9th AF Patch

416th Bombardment Group (L)



Service & Maintenance



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win the war     


Douglas Aircraft Plant - A-26 production line (NARA photo)
Tail Numbers such as 434451 directly relate to USAAF Serial Numbers (44-34451 for this example).
Per "Douglas A-26 and B-26 Invader" by Scott Thompson, Serial Numbers 44-34424 to 44-34472
(likely all the planes in this photo) were A-26B-55-DL Model aircraft, manufactured at the
Douglas Long Beach plant and delivered to the Air Force in June, 1945.

Riveter on an A-20 at the Douglas Aircraft Plant in California (NARA Photo)


1781st Ordnance S&M (Aviation)

There were several support Companies of specialist units on our fields.
Collectively, they were referred to as the Sub-Depot.
When an aircraft was ready to have something done to it that the
aircraft's Crew Chief's crew did not do; he or the Line Chief would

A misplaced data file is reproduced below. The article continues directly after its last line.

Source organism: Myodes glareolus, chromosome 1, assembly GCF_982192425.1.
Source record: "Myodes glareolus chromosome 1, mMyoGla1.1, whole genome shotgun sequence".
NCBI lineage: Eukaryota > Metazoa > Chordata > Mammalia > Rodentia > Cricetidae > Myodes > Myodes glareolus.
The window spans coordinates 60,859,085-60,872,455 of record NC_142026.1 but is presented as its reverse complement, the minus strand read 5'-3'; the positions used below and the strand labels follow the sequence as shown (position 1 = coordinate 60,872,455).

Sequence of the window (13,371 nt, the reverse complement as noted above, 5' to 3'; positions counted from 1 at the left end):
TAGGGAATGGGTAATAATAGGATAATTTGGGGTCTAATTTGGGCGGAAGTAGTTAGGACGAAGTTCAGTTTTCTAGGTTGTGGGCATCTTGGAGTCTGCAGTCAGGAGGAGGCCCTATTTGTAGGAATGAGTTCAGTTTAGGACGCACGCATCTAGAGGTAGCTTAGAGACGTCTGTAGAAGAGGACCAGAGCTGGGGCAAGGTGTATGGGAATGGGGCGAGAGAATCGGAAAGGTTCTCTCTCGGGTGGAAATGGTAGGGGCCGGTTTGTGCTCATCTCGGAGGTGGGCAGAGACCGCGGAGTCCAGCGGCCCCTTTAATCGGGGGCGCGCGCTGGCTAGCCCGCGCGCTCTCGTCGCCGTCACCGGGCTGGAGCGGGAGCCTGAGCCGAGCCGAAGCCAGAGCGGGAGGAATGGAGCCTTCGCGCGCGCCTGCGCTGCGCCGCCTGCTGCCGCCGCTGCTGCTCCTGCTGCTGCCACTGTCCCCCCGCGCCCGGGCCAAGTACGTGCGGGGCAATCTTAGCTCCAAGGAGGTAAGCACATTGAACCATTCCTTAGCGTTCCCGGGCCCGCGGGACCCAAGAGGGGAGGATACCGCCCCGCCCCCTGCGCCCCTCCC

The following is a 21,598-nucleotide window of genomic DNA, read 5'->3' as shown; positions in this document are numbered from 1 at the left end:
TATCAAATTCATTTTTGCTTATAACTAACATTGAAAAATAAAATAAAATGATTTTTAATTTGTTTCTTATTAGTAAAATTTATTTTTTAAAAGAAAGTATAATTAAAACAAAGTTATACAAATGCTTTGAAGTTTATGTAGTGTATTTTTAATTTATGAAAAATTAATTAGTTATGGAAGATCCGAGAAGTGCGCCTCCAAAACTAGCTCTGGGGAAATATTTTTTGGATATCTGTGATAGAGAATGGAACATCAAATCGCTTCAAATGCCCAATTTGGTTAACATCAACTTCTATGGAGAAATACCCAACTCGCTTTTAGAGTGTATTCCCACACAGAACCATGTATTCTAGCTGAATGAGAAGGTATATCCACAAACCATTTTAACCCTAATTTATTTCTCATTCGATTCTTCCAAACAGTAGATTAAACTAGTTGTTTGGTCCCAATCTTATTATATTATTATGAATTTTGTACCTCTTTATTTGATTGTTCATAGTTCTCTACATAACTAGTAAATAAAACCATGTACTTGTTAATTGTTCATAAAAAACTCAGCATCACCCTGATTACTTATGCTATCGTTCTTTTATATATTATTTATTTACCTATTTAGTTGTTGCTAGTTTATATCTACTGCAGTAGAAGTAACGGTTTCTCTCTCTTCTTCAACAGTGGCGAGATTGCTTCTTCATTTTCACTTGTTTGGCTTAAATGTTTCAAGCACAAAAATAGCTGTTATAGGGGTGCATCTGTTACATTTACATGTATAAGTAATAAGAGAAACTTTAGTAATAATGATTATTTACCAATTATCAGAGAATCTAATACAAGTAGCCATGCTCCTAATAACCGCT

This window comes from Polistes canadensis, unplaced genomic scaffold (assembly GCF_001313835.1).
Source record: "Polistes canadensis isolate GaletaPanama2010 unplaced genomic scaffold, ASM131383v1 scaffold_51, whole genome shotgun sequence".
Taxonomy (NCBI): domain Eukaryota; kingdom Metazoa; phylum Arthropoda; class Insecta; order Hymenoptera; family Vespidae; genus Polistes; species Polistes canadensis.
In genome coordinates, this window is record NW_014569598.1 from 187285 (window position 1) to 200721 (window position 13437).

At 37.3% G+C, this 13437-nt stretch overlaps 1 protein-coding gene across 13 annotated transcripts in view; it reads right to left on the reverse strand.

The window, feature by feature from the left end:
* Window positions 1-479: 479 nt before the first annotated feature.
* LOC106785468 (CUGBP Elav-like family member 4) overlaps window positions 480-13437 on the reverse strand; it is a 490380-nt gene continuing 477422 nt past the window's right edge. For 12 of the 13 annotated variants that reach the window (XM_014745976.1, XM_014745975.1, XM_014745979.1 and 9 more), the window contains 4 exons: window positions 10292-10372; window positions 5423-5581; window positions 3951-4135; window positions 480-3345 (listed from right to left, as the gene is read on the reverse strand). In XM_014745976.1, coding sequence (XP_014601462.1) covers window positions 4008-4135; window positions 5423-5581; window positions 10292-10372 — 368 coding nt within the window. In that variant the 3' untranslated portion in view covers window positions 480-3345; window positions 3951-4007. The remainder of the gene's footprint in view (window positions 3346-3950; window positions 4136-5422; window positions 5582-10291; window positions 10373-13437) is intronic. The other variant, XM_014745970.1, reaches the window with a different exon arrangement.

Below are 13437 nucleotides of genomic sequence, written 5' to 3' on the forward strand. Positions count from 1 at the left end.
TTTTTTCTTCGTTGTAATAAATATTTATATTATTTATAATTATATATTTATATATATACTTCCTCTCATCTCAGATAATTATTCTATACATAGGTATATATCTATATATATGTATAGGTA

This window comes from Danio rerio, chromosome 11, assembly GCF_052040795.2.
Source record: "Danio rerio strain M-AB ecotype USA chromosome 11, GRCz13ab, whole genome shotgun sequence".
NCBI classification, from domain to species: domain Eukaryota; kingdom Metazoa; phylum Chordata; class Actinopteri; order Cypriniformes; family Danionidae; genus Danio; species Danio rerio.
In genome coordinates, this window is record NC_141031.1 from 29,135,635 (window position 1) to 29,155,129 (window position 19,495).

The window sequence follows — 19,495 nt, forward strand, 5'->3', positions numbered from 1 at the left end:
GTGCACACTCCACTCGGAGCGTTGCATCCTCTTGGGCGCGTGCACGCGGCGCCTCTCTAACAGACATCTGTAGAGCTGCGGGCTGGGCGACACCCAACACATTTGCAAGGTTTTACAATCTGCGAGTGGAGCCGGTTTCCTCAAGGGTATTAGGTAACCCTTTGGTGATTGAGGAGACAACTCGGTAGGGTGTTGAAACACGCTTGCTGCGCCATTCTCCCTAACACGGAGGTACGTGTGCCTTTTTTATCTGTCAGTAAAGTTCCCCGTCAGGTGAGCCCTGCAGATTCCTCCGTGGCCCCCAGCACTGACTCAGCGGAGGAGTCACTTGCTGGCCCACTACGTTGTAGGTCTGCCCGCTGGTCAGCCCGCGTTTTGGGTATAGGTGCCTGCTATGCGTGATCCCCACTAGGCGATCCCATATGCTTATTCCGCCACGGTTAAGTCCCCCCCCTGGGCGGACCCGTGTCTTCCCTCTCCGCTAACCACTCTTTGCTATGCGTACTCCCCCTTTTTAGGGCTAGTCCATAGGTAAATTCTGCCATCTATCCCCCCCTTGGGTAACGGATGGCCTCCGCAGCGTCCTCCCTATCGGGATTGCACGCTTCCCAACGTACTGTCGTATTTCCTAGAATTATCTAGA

contact the Sub-depot to get the required specialist crew  to come
to the aircraft to do the job.
When battle damage was excessive, the aircraft was towed to the Sub-depot
area of the field where it was worked on until it was ready to fly again.
One Company was a Chemical Bomb Company.  At Viillaroche AF in
France, they kept their stockpile of Chemical Bombs in the 668 BS area.
The commander was Captain Sheehan, a New York State man who we
got to know well.

(Back in WW ONE the Germans used chemical gas on American troops
and caused a lot of serious casualties.  If the Germans were to use Chemicals
in WW TWO,  Captain Sheehan's Company was ready to load our airplanes up with their
Chemical Bombs and we would retaliate. Fortunately for the Germans we
never had to get the order to drop the Chemical Bombs.)

(Submitted by Wayne Downing)

50 caliber machine gun belts being assembled in England (NARA photo)

Bomb Handling

Bomb Handling - Wethersfield (F.J. Cachat photo)

bomb loading

Bomb Loading an A-20 Havoc (NARA photo)
"With This Bomb Loading Device, Bombs Are Quickly Loaded On Wing Racks
Of 9Th Air Force Bomber Command A-20 Havocs, Based In England, And
Operating On The Western Front. Use Of Wing Racks, Increases The Havoc
Bomb Load By 50 Per Cent."
(NARA ID: 342-FH-3A06486-3A06486)

Video interview with Roy Burns on Bomb Loading
Taped during the September, 2010 416th BG Reunion at Branson, MO by Wayne Sayles.